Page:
From the far reaches of the Milky Way Galaxy, It's Retro Nerd Girl with a film review for you.
Today I'll be reviewing the movie 300 released in 2006 and sometimes listed as released in 2007.
Gerard Butler, Lena Headey, and Dominic West
Motion Picture Association of America (MPAA) Rating:
Current IMDb Rating When Reviewed:
The Synopsis is:
“King Leonidas of Sparta and a force of 300 men fight the Persians at Thermopylae in 480 B.C”.
The film is based on The Battle of Thermopylae (thər-MOP-i-lee) fought between Ancient Greek city-states, led by King Leonidas I of Sparta, and the Achaemenid Empire of Xerxes I in 480 BC.
The extraordinary thing about this battle that really stands out in the record books is that King Leonidas’ men were only 300 strong, leading the battle with 7000 Greeks in total fighting. They faced off with King Xerxes’ ranks of possibly 100,000 to 2 million fighters. Either way, the fight should have lasted a few hours and it was pretty much well known that they were on a suicide mission. However, King Leonidas and his men lasted 3 full days. That is pretty incredible.
The battle was documented by Greek historian Herodotus who was born 4 years after this battle in the Greek city of Halicarnassus, part of the Persian Empire (now Bodrum, Turkey). He wrote a detailed account of the Greco-Persian Wars and is referred to as "The Father of History" for his work.
The story remained in the history books until it was turned into a film, The 300 Spartans was made in 1962 with the cooperation of the Greek government.
When American comic book writer, penciller and inker, novelist, screenwriter, film director, and producer, Frank Miller saw The 300 Spartans (1962) at 5 years old, he was fascinated by the “perception of heroes”
that “didn't always win” and sometimes became heroes through self sacrifice.
It inspired him to write and illustrate the comic book series 300 in 1998 with painted colors by Lynn Varley, retelling the Battle of Thermopylae.
A hardcover collection was released in 1999.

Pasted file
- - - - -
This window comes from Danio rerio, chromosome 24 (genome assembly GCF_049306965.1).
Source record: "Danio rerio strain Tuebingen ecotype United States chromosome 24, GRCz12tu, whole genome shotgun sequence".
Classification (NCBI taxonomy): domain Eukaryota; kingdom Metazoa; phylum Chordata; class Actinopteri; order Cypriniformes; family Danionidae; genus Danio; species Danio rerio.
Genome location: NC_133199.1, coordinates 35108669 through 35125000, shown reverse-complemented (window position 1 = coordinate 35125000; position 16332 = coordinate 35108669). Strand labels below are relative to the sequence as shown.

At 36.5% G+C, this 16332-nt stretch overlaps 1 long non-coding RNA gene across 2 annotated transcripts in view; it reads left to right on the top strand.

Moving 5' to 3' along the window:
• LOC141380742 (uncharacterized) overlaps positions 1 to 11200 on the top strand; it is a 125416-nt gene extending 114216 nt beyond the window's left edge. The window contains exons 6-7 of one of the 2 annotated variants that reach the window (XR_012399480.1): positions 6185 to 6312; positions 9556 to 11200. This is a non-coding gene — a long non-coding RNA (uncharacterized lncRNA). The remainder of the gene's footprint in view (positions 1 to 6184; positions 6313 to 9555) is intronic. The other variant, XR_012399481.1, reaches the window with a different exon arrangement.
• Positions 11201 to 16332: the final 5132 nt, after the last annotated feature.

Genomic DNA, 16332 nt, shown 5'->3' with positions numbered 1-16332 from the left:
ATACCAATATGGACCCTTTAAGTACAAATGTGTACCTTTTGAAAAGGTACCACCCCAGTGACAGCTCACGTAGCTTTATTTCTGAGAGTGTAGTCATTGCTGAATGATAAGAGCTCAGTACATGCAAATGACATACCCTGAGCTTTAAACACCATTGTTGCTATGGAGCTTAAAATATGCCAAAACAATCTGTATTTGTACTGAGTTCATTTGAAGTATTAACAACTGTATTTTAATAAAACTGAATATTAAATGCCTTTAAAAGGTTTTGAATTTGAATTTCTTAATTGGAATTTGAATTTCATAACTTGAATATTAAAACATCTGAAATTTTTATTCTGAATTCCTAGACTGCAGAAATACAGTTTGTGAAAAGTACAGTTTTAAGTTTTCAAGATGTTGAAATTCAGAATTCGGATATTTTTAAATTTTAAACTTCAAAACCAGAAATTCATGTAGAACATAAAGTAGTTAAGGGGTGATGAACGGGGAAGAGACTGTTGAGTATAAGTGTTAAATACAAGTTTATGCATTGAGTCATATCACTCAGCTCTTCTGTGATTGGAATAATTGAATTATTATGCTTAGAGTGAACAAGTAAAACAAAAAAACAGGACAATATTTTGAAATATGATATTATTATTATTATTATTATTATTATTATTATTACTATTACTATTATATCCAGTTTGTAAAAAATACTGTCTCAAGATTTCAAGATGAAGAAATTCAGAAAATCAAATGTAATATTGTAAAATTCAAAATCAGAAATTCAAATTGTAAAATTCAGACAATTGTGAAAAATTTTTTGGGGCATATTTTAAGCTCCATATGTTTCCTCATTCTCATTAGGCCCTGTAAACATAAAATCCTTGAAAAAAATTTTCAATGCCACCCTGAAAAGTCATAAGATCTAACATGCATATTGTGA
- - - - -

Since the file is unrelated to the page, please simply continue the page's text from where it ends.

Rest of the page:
American film director, producer, screenwriter, and cinematographer, Zack Snyder read the graphic novel and was inspired to make a film out of it.
Zack Snyder got a team together and scanned Frank Miller's graphic novel into an animated version of the comic strip, and hired Scott Glenn for a voice-over narration. Warner Bros., told him that they needed more convincing so he shot a live-action 90-second 360-degree continuous shot featuring a single Spartan killing several Persians.
Unfortunately, it was not picked up by the studio right away, but he was hired to direct his first feature film, Dawn of the Dead, released in 2004.
Producer Gianni Nunnari was planning a film about the Battle of Thermopylae and director Michael Mann was also planning a film of the battle based on the book Gates of Fire. When Gianni found out about Frank Miller's graphic novel he acquired the film rights rather quickly.
Gianni paired up with Mark Canton to produce the film and got Michael B. Gordon to write the initial script. As luck would have it Zack Snyder was hired in June of 2004 and got screenwriter Kurt Johnstad to rewrite the script for production. Frank Miller who bonded with Zack over samurai and low-budget gory movies was a consultant on the film and executive producer.
The core army of 300 Spartans and King Leoniadas fighting Xerxes was a frame of the story, but you won't find any historical accuracy in this film. In that respect The 300 Spartans (1962) was more true to the actual historic events as it was told by Herodotus and even he had embellished the story from the start.
Frank Miller was abundantly clear about making the comic book mini-series a flat out fantasy and not a docu-drama, exaggerating much of the story in favor of the Spartans even more. This is key and foremost to understanding this film. Not only is it a fantasy it was specifically written from the sensationalized perspective of Leonidas of Sparta.
Film stayed pretty close to the comic in theme and much of the dialogue.
At 1 hour and 57 minutes, you would think that I would say that’s too long, but no. I enjoyed every second of the film.
The challenge in this movie are the Persians led by Xerxes. Ultimately the 300 Spartans held off the Persian army for three days, but all died. The purpose was not to win the war, but hold off the war and buy the Greeks more time.
Before the last fatal battle, King Leonidas sends one of the surviving soldiers by the name of Dilios home and the story we are watching on screen is being told from his point of view to strum up more warriors to join in battle. It’s pretty obvious because he tells the story of Leonidas’ last moments with great detail, but he wasn’t there to see it in the flesh. His story is part truth, and mostly imagination.